Have you noticed how there are so few good adult comedies in recent years? I mean most comedies these days are aimed at teens, and include guys making silly noises and weird faces (like a Jim Carrey movie), guys getting drunk and acting stupid (like most Will Farrell movies), or guys being stupid and sophomoric (like Adam Sandler movies, or nearly every other one). What about a comedy about a smart guy, intended for an audience of smart people? You know, Murphy Brown style? Well, it’s been a while, hasn’t it! But no more … check out Thank You for Smoking.
Let me set the stage for you. The time is the early 1990’s. Magazines are full of ads for booze and cigarettes, and billboards along the highways are covered with those ads as well. Two of the most recognizable images in the country are The Marlboro Man and The Kool Camel. Congress has just held hearings (which were televised on the still-relatively-new CNN network) about the health impact of smoking, and out of those hearings came a still-famous image of the CEOs of the seven largest tobacco companies, standing with right-hands raised, testifying that they are not aware of any negative health effects related to smoking. But the people know the truth; you could have asked any 10-year-old, and he’ll tell you that smoking is bad for you. Ah, the hypocrisy!! (Less than two years later, these same big tobacco companies entered into a universal settlement with the government, whereby they agreed to pay some $250 billion of the following 25 years.) Thank You for Smoking takes place in that narrow window of time there, between the initial hearings and the universal settlement, when the people knew the truth but the politicians were always a step slow: it was “game on” for national public debate about smoking.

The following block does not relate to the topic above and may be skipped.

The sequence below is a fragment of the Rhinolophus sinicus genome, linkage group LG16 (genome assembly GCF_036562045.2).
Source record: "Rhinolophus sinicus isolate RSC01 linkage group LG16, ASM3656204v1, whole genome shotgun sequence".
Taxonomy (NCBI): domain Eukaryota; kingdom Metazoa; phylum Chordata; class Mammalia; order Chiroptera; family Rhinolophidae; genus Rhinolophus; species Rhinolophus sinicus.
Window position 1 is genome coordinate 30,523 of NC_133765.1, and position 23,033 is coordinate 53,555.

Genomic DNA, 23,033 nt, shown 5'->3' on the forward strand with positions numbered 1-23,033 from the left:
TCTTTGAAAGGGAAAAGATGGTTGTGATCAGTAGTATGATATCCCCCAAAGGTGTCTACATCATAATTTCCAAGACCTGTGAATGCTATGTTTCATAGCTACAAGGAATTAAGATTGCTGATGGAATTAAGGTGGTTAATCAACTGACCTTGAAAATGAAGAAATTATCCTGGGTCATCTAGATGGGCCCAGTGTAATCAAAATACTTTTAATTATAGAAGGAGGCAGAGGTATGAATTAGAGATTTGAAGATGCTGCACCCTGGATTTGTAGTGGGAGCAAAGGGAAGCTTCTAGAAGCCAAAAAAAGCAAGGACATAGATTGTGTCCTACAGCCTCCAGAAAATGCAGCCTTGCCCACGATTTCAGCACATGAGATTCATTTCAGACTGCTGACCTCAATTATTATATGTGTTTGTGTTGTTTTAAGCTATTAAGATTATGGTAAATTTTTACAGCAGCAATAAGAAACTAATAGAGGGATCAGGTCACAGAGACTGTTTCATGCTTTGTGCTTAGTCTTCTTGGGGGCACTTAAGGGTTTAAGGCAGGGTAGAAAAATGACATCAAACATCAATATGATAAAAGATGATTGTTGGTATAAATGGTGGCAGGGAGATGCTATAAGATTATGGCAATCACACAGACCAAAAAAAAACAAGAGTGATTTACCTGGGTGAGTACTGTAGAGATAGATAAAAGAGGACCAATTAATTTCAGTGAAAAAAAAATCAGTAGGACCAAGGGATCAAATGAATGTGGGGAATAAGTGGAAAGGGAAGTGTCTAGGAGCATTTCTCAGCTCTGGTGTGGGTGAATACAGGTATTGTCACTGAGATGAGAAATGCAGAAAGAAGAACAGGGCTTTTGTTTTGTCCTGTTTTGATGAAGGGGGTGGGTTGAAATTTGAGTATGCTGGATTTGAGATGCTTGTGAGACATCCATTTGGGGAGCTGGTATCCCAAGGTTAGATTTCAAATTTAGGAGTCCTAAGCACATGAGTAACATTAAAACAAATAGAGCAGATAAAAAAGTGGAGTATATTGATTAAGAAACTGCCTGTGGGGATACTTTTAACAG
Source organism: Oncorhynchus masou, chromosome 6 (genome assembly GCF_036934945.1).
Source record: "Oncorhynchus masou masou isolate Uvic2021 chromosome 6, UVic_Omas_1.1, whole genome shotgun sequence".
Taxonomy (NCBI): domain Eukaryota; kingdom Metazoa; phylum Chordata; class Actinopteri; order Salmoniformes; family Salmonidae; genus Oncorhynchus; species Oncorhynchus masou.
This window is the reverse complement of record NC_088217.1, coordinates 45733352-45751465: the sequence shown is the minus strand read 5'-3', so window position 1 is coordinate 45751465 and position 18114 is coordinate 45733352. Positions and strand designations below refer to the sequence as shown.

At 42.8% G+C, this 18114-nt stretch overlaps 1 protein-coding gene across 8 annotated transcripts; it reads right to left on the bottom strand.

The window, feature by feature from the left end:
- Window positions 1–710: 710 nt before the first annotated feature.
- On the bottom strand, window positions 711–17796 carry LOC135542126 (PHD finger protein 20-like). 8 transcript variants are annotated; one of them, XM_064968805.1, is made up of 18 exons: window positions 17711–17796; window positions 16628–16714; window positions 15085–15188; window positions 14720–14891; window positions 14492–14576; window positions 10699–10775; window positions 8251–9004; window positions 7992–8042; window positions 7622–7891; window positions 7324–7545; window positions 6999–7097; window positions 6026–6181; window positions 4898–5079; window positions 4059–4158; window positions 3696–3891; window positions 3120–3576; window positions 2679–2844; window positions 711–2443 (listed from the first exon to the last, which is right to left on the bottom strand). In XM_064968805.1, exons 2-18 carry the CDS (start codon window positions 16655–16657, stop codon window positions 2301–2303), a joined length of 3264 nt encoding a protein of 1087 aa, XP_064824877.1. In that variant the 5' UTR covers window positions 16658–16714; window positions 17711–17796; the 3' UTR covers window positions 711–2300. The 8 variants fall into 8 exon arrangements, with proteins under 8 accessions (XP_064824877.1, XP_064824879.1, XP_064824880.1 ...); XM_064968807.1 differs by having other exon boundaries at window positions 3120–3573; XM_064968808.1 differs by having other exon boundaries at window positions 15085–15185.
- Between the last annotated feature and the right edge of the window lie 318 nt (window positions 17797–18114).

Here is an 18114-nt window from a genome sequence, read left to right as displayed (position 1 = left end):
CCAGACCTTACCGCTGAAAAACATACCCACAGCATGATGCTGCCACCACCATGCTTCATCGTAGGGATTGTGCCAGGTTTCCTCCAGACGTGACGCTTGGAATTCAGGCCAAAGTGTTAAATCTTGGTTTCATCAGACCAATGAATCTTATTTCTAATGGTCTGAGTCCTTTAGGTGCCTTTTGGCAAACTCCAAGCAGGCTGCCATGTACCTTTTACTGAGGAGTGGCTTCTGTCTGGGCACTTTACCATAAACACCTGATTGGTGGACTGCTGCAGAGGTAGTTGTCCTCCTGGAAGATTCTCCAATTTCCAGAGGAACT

Thank You for Smoking stars Aaron Eckhart as Nick Naylor, the quick-talking and smart-arguing lead spokesperson and lobbyist for the big tobacco companies. His job is to protect the industry in the face of lawsuits and legislative attacks, which are mounting by the day and causing tobacco companies to fear for the future. Known around Washington DC as one of the smoothest operators in town, his verbal skills, intellectual cunning, and infernal charisma are forces of nature. None can stand before him when he gets rolling, as even great leaders of men are reduced to stammering
children before his rhetorical mastery. Nick is reaching the top of the ladder at work, and he is balancing on the threshold of achieving fame / infamy in DC. He is gaining the favor of the tobacco industry’s godfather (“The Captain” played by Robert Duvall), and he has sweet-talked his way into the pants of the reporter who was sent to slay him. Just as things couldn’t get any better for Nick, his world comes crashing down around him. The movie is actually more about Naylor and how he does his job and less about the politics of smoking, and it dares to ask the question, “Nick, how can you live with yourself?”